Unlike other procedures, gastroscopy was performed under general anesthesia. Therefore, patients enrolled in the present study avoided extra preoperative gastroscopy to locate tumor margin by tattooing or metal clipping. Intraoperative gastroscopy increases the overall operation time because it takes a while for the gastroenterologist and gastroscopic system to arrive. These disadvantages were avoided in the present study as two gastroscopic systems were placed in the operating room to perform intraoperative endoscopy, and it was not necessary to ensure the proximal location of the tumor at the start of surgery. After lymph nodes surrounding the stomach and duodenum were laparoscopically dissected, the endoscopist was invited into the operating room. Therefore, the surgical process was not interrupted until the endoscopist arrived. Thus, the median time for tumor localization with intraoperative gastroscopy only was 5.8 min. The endoscopists involved in the present study had sufficient experience (>5,000 cases each) with gastroscope manipulation and had worked in the Department of Gastrointestinal Surgery previously during resident training, qualifying them to accurately judge the tumor boundary in close cooperation with experienced surgeons.
Of the 13 patients who received neoadjuvant treatment in the current study, one who received combined preoperative radiotherapy and chemotherapy acquired pathologic complete response. Radiotherapy results in fibrosis of the distal esophageal mucosal layer. Under endoscopic guidance, the esophagus can be transected at the normal esophageal mucosa, reducing the risk of postoperative complications, such as anastomotic leakage or stenosis. Frozen section pathological examination must be completed during surgery in order to ensure the negative margin. However, in future, this may not be necessary unless the proximal margin is suspected of containing some tumor residue during surgery, thereby further shortening the operation time.
There was no positive margin in all patients who did not invade the EGJ whether the long group or the short group. Further subgroup analysis shows that although the long group had a lower frequency of positive margins in the patients involving the EGJ, but the difference was not statistically significant (0% vs. 26.7%, P=0.106), perhaps due to the limited number of patients included in the study. But it also indicates that the distance of the proximal resection margin maybe beyond 2 cm from the edge of the tumor in patients with EGJ invasion. Although positive resection margins occurred all in the Siewert type II cancer, but 28.6% (4/14) of Siewert type III cancer tumors also have EGJ invasion, so it was still needs ≥2 cm proximal margin to obtain pathologically negative margin in patients with Siewert type III cancer.
Several limitations to the present research should be considered. First, this was a single-center, retrospective study with a small number of patients. Second, the cooperating endoscopists who participated had at least 5 years of professional surgical training from the Department of Endoscopy, and the working relationship between the Department of Gastrointestinal Surgery and the Department of Endoscopy at Beijing Cancer Hospital is very close. However, in other hospitals, such relationships may not exist or be strong enough, and it may be difficult to perform intraoperative endoscopy whenever possible. Third, the tumor may have esophageal submucosal infiltration, making the margin difficult to detect by endoscopy. In this study, we found that the margin maybe safe if the normal esophagus mucosa was dissected ≥2 cm away from the proximal of the tumor margin, but confirmation by frozen section examination still be required, further research is needed to confirm whether intraoperative endoscopic findings can replace frozen section diagnosis.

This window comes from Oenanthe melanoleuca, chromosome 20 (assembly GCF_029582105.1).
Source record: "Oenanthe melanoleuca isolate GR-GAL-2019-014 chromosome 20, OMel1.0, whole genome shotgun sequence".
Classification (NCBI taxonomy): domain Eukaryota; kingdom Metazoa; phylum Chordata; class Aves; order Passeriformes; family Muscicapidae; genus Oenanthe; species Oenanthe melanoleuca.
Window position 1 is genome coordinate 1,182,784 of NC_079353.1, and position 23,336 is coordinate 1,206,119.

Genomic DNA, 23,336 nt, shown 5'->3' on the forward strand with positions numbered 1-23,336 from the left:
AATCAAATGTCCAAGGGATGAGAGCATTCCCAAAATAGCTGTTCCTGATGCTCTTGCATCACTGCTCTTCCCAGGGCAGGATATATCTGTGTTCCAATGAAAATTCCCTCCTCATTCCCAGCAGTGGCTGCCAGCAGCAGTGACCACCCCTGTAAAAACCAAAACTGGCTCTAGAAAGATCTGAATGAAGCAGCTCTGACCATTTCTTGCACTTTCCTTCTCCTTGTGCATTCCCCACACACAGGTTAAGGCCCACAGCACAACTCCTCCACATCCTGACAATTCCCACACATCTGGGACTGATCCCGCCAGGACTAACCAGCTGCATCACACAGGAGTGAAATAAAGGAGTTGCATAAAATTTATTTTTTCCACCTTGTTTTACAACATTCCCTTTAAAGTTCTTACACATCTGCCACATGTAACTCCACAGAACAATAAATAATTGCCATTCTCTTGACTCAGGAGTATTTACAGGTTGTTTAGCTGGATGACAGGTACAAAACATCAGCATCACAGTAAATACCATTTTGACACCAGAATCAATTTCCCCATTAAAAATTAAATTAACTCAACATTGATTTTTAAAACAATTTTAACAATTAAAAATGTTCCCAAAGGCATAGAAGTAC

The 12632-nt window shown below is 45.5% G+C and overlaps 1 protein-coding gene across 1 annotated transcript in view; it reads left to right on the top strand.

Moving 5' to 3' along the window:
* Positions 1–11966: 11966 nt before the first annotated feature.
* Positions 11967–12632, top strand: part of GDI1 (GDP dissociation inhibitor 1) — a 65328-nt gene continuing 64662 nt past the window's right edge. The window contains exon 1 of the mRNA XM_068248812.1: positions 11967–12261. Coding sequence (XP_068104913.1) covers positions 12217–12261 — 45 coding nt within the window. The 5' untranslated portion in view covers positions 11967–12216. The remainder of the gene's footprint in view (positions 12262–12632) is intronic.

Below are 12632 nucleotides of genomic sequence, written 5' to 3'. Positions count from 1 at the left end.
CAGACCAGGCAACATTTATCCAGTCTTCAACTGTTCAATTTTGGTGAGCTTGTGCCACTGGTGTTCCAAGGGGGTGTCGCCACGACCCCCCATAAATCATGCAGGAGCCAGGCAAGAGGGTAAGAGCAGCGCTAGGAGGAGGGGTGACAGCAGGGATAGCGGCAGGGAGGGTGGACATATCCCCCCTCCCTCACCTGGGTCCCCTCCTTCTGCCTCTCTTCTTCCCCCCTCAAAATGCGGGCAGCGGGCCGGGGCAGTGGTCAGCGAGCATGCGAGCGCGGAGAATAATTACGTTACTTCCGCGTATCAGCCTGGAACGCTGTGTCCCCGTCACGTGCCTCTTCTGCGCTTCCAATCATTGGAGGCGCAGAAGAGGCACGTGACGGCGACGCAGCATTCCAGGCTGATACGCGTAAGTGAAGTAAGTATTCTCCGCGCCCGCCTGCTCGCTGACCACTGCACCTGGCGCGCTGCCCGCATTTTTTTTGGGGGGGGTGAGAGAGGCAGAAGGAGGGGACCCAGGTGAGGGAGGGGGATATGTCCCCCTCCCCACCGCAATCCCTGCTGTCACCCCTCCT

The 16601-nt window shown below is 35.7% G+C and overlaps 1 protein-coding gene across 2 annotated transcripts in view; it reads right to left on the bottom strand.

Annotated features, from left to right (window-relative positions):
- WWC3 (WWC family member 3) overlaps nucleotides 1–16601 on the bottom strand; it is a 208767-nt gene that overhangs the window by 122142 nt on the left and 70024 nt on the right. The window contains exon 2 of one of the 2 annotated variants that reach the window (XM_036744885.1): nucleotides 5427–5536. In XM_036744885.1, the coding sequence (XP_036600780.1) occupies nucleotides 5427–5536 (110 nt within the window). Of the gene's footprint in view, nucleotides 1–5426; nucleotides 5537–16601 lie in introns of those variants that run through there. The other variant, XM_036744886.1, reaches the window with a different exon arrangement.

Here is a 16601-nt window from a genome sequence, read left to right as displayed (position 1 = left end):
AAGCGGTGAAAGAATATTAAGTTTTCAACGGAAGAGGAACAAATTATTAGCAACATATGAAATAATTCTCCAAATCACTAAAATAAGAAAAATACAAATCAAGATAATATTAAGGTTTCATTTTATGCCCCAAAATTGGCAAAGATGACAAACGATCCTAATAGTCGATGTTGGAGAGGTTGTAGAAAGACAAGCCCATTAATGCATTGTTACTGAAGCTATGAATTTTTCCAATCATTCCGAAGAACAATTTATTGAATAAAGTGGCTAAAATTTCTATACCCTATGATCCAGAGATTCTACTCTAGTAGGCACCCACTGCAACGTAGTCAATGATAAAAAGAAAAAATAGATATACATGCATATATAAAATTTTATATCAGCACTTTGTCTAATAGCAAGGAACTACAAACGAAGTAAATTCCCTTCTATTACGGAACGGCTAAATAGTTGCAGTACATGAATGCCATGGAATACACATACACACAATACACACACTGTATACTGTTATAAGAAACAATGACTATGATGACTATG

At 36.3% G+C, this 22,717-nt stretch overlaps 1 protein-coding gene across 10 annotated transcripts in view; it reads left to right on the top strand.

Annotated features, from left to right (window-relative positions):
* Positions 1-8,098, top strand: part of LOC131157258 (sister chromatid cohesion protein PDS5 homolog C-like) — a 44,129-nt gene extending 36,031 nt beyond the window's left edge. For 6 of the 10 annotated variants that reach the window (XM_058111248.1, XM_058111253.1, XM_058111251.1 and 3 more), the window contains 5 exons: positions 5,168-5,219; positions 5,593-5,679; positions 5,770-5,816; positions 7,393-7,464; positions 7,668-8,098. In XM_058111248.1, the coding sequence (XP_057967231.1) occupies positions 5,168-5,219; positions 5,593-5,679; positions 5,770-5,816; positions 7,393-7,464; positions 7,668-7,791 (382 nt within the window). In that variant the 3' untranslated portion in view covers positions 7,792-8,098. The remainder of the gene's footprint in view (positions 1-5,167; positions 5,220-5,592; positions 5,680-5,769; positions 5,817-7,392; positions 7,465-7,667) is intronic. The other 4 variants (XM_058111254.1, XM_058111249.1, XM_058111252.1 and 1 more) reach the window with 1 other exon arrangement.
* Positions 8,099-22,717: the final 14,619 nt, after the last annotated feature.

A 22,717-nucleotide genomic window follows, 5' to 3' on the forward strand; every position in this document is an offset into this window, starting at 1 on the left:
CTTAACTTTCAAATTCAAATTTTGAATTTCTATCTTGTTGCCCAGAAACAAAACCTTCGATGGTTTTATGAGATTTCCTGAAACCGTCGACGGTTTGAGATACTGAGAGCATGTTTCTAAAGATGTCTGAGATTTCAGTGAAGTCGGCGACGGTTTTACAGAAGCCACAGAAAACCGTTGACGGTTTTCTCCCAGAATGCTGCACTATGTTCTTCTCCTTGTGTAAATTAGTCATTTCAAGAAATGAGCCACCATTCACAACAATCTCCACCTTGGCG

In conclusion, coordination of laparoscopic and intraoperative endoscopic views for tumor proximal margin localization was an accurate and useful method for patients with upper third gastric cancer undergoing TLG and avoided additional time-consuming procedures. Our results indicated that the distance from the proximal resection margin to the tumor should be ≥2 cm to achieve a negative resection margin, especially for patients with cT2–4 diseases. However, a comparative trial should be undertaken to confirm the effectiveness of this technique. Nonetheless, it is thought that the clinical value of intraoperative endoscopy in laparoscopic gastrointestinal surgery will increase; it may be prepared as an alternative to frozen section diagnosis in future.
Thank you for Enago editing service.
Funding: This work was supported by Beijing Municipal Administration of Hospitals Incubating Program (PX 2020047), National natural science foundation of China (31870805) and Beijing Municipal Science & Technology Commission (Z171100001017135).
Reporting Checklist: The authors have completed the STROBE reporting checklist. Available at http://dx.doi.org/10.21037/jgo-20-277
Data Sharing Statement: Available at http://dx.doi.org/10.21037/jgo-20-277
Peer Review File: Available at http://dx.doi.org/10.21037/jgo-20-277
Conflicts of Interest: All authors have completed the ICMJE uniform disclosure form (available at http://dx.doi.org/10.21037/jgo-20-277). The authors have no conflicts of interest to declare.
Ethical Statement: The authors are accountable for all aspects of the work in ensuring that questions related to the accuracy or integrity of any part of the work are appropriately investigated and resolved. The study was conducted in accordance with the Declaration of Helsinki (as revised in 2013). The study was approved by the Institutional Review Board of Peking University Cancer Hospital (No. 2020KT02) and informed consent was taken from all the patients.
Open Access Statement: This is an Open Access article distributed in accordance with the Creative Commons Attribution-NonCommercial-NoDerivs 4.0 International License (CC BY-NC-ND 4.0), which permits the non-commercial replication and distribution of the article with the strict proviso that no changes or edits are made and the original work is properly cited (including links to both the formal publication through the relevant DOI and the license). See: https://creativecommons.org/licenses/by-nc-nd/4.0/.